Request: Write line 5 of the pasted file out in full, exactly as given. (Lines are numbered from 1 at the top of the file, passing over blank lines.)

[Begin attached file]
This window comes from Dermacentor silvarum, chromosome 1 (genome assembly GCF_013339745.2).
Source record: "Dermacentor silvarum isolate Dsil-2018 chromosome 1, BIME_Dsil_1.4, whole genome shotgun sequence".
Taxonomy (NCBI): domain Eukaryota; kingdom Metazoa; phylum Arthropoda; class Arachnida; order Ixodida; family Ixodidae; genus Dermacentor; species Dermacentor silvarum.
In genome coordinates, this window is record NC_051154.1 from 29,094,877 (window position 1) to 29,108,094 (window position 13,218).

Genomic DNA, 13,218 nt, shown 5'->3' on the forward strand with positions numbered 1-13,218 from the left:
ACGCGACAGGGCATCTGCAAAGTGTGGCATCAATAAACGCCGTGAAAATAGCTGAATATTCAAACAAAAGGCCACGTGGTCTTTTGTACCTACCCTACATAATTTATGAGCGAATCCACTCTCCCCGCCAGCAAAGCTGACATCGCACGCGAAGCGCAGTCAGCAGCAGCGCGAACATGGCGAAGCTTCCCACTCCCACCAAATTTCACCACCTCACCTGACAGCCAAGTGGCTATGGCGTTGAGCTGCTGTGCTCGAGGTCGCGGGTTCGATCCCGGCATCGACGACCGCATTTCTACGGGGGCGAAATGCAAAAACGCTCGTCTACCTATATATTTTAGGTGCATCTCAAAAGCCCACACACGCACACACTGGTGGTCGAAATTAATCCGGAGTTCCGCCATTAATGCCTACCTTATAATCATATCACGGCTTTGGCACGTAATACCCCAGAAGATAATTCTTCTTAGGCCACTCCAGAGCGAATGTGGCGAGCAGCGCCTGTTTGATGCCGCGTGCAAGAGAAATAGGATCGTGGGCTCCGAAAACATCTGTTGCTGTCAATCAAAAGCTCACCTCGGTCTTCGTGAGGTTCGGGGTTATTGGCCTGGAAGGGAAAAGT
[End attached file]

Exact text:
Genomic DNA, 13,218 nt, shown 5'->3' on the forward strand with positions numbered 1-13,218 from the left: